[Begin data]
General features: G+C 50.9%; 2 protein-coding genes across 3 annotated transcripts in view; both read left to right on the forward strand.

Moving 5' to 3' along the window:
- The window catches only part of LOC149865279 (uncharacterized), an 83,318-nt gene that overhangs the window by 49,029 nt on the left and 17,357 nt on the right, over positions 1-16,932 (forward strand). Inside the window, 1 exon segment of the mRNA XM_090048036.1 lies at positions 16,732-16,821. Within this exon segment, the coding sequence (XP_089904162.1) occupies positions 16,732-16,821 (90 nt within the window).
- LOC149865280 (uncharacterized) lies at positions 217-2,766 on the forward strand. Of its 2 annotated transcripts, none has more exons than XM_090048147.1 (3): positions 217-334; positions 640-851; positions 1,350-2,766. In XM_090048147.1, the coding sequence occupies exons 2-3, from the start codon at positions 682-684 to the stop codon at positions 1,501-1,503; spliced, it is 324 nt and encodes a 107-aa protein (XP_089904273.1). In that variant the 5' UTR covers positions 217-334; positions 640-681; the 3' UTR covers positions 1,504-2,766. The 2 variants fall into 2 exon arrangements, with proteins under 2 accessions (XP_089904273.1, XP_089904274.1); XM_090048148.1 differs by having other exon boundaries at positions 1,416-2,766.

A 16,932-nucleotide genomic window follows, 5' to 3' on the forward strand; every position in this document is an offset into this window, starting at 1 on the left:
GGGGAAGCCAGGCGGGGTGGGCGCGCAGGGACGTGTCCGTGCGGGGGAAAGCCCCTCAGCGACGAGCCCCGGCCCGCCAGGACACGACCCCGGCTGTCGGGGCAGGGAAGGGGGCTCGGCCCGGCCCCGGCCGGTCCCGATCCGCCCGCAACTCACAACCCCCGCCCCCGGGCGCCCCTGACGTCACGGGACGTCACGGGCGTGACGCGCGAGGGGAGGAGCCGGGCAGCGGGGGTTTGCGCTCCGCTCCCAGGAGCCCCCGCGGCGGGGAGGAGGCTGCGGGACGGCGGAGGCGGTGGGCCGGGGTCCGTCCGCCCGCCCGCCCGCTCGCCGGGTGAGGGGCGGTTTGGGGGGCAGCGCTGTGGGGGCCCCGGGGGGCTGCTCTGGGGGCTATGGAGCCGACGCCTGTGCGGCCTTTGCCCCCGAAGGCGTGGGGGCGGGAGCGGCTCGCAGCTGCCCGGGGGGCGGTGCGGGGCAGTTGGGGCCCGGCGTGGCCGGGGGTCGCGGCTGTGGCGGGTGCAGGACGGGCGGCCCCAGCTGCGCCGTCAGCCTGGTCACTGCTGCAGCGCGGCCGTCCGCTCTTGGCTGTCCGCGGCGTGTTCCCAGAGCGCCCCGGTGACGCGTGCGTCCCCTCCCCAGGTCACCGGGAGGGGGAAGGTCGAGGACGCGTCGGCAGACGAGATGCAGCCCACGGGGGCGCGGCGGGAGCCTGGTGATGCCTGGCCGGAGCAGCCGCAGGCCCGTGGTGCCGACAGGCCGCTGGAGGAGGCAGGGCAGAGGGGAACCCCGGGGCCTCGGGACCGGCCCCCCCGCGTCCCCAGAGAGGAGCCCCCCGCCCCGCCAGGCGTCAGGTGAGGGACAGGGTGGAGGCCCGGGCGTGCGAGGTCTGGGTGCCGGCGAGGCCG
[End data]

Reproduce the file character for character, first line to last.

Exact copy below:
General features: G+C 50.9%; 2 protein-coding genes across 3 annotated transcripts in view; both read left to right on the forward strand.

Moving 5' to 3' along the window:
- The window catches only part of LOC149865279 (uncharacterized), an 83,318-nt gene that overhangs the window by 49,029 nt on the left and 17,357 nt on the right, over positions 1-16,932 (forward strand). Inside the window, 1 exon segment of the mRNA XM_090048036.1 lies at positions 16,732-16,821. Within this exon segment, the coding sequence (XP_089904162.1) occupies positions 16,732-16,821 (90 nt within the window).
- LOC149865280 (uncharacterized) lies at positions 217-2,766 on the forward strand. Of its 2 annotated transcripts, none has more exons than XM_090048147.1 (3): positions 217-334; positions 640-851; positions 1,350-2,766. In XM_090048147.1, the coding sequence occupies exons 2-3, from the start codon at positions 682-684 to the stop codon at positions 1,501-1,503; spliced, it is 324 nt and encodes a 107-aa protein (XP_089904273.1). In that variant the 5' UTR covers positions 217-334; positions 640-681; the 3' UTR covers positions 1,504-2,766. The 2 variants fall into 2 exon arrangements, with proteins under 2 accessions (XP_089904273.1, XP_089904274.1); XM_090048148.1 differs by having other exon boundaries at positions 1,416-2,766.

A 16,932-nucleotide genomic window follows, 5' to 3' on the forward strand; every position in this document is an offset into this window, starting at 1 on the left:
GGGGAAGCCAGGCGGGGTGGGCGCGCAGGGACGTGTCCGTGCGGGGGAAAGCCCCTCAGCGACGAGCCCCGGCCCGCCAGGACACGACCCCGGCTGTCGGGGCAGGGAAGGGGGCTCGGCCCGGCCCCGGCCGGTCCCGATCCGCCCGCAACTCACAACCCCCGCCCCCGGGCGCCCCTGACGTCACGGGACGTCACGGGCGTGACGCGCGAGGGGAGGAGCCGGGCAGCGGGGGTTTGCGCTCCGCTCCCAGGAGCCCCCGCGGCGGGGAGGAGGCTGCGGGACGGCGGAGGCGGTGGGCCGGGGTCCGTCCGCCCGCCCGCCCGCTCGCCGGGTGAGGGGCGGTTTGGGGGGCAGCGCTGTGGGGGCCCCGGGGGGCTGCTCTGGGGGCTATGGAGCCGACGCCTGTGCGGCCTTTGCCCCCGAAGGCGTGGGGGCGGGAGCGGCTCGCAGCTGCCCGGGGGGCGGTGCGGGGCAGTTGGGGCCCGGCGTGGCCGGGGGTCGCGGCTGTGGCGGGTGCAGGACGGGCGGCCCCAGCTGCGCCGTCAGCCTGGTCACTGCTGCAGCGCGGCCGTCCGCTCTTGGCTGTCCGCGGCGTGTTCCCAGAGCGCCCCGGTGACGCGTGCGTCCCCTCCCCAGGTCACCGGGAGGGGGAAGGTCGAGGACGCGTCGGCAGACGAGATGCAGCCCACGGGGGCGCGGCGGGAGCCTGGTGATGCCTGGCCGGAGCAGCCGCAGGCCCGTGGTGCCGACAGGCCGCTGGAGGAGGCAGGGCAGAGGGGAACCCCGGGGCCTCGGGACCGGCCCCCCCGCGTCCCCAGAGAGGAGCCCCCCGCCCCGCCAGGCGTCAGGTGAGGGACAGGGTGGAGGCCCGGGCGTGCGAGGTCTGGGTGCCGGCGAGGCCG